If you were born before the 90s, then you probably remember Y2K. The world was approaching the year 2000, and up until then, computers were saving precious memory space by only recording the last two digits of the year. The year 1999 was logged on a computer as 99. As the New Year fast approached, we all wondered: would the computers think 00 is actually 2000 and that we’d just move forward in time as usual, or would the computers think it's 1900 and that our current debt obligations don't exist yet and erase all our financial history…or…will the computers think it’s 2100 and we'll all accumulate 100 years of compounded interest instantaneously! Well, the reality is, the problem was fixed, and we'll never really know how disastrous it would have been if it wasn't addressed. Now that we have the luxury of living in the future, most people can look back and see nothing catastrophic happened. Most people are doubting that anything of consequence would have occurred if it wasn't addressed. But we'll never know that alternate reality, because a team of scientists, engineers, and computer nerds corrected it before finding out what could have happened.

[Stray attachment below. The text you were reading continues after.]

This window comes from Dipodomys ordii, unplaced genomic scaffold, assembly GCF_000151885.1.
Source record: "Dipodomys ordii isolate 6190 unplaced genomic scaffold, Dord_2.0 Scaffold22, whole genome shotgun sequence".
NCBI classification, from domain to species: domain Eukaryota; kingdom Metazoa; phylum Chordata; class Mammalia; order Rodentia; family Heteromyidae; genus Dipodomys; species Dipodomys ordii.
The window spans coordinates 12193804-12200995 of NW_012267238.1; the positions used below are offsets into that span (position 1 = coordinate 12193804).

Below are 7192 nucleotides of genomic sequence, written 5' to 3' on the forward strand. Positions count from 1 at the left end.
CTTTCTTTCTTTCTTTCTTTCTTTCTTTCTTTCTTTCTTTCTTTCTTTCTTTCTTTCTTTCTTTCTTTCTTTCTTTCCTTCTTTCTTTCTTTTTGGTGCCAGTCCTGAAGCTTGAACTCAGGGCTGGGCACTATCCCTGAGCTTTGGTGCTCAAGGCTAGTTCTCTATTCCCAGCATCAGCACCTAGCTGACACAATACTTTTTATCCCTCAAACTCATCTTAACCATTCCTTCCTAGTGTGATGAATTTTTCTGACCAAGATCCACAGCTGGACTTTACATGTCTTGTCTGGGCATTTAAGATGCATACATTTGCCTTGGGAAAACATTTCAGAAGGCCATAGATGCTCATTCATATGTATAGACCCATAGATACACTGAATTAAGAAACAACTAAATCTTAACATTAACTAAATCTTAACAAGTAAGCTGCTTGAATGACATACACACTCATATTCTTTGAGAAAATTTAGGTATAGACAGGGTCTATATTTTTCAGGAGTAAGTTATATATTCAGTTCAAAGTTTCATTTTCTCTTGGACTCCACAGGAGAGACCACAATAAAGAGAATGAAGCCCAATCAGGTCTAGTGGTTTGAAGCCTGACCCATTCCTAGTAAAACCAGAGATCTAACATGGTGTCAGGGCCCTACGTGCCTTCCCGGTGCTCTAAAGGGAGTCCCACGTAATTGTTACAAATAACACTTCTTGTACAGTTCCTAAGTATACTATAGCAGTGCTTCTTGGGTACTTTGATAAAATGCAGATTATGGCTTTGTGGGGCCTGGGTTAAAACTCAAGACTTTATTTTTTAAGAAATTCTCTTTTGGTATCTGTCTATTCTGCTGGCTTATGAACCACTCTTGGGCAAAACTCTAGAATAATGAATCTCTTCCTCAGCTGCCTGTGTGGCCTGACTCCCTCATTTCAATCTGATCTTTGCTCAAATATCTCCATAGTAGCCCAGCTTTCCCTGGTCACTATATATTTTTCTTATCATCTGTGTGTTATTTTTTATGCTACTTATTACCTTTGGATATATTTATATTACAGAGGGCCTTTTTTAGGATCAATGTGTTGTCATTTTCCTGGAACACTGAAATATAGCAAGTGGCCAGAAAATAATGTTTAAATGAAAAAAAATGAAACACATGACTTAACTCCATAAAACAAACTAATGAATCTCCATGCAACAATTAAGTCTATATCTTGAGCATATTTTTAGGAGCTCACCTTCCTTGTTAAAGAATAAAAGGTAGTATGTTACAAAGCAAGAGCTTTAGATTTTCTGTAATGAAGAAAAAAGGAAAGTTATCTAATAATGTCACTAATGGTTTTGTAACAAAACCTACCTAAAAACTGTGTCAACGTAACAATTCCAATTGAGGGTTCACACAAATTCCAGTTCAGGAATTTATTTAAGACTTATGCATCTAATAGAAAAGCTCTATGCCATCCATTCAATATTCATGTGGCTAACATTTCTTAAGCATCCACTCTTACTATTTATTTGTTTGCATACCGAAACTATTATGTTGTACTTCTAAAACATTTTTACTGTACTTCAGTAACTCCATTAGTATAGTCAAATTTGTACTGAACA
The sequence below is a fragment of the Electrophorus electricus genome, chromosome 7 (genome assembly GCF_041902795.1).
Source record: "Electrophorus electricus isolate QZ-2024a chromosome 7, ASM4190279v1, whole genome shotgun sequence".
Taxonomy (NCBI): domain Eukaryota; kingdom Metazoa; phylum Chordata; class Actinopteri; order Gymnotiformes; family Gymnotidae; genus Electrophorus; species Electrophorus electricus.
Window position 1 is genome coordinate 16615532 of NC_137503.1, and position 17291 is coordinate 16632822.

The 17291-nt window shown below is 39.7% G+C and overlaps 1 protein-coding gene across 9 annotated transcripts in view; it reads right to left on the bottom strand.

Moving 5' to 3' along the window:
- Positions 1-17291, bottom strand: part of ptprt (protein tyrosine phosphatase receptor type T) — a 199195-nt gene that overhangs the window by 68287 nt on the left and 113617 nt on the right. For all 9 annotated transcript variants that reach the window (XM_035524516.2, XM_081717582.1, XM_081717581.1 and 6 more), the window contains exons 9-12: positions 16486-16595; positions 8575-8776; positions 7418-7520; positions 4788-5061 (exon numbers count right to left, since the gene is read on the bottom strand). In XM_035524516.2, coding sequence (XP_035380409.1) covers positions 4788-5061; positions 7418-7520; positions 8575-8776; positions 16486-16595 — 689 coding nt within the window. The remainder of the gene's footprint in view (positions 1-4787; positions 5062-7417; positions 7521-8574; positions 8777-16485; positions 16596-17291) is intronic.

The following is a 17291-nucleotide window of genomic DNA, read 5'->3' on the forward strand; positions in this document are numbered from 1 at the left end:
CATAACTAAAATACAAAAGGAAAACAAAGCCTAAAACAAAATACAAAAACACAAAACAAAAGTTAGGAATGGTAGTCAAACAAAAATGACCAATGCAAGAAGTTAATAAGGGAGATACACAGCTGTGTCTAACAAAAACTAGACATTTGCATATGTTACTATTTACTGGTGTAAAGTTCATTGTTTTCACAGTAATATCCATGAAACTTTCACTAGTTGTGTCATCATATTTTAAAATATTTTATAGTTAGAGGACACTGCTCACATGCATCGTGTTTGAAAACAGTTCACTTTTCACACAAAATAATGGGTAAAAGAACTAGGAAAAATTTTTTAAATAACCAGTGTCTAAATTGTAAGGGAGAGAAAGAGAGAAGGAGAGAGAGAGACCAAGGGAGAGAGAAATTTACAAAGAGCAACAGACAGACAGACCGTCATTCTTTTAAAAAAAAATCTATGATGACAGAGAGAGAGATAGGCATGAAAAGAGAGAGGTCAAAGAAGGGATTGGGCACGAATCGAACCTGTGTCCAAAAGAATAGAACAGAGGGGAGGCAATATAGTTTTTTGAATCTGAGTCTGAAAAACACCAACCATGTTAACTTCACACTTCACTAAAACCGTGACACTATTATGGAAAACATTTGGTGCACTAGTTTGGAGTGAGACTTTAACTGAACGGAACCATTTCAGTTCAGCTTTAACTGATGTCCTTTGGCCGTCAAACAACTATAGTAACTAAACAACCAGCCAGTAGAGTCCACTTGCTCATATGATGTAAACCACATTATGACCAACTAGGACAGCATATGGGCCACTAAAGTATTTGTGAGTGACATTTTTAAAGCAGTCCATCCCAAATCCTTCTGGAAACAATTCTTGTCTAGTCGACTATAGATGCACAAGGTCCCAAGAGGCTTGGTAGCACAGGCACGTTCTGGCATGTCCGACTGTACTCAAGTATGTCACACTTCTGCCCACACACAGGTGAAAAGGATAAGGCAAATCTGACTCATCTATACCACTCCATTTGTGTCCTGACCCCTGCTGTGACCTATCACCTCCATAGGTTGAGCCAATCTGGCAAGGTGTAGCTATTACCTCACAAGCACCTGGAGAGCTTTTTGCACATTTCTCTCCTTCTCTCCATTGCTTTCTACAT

In the 1980s, Dr. J.M. Duncan and R.H. Drawsky devised an equation for flexible buried pipes that was based on standard highway vehicles but did not consider larger construction vehicles that would have much different tire sizes than a highway vehicle. Construction vehicles sometimes don't even have tires, they have tracks! If we used their equations and said an excavator has an axle weight of 100,000 lbs, will the equation assume it's just a highway vehicle and result in a similar event like the Y2K Glitch? The reality is, nothing disastrous happened because a conservative amount of temporary cover was added for construction loading to assure the pipe could safely carry construction loads. To account for these larger construction vehicles, we now have a modified equation that considers how to more accurately represent vehicles with larger tire sizes (or even tracks). This was done by computing the pressure that is exerted on a buried pipe from a construction vehicle, and then back calculating what equivalent highway axle load would have generated that same pressure. Pretty clever, huh? Read more about it in this PDH article.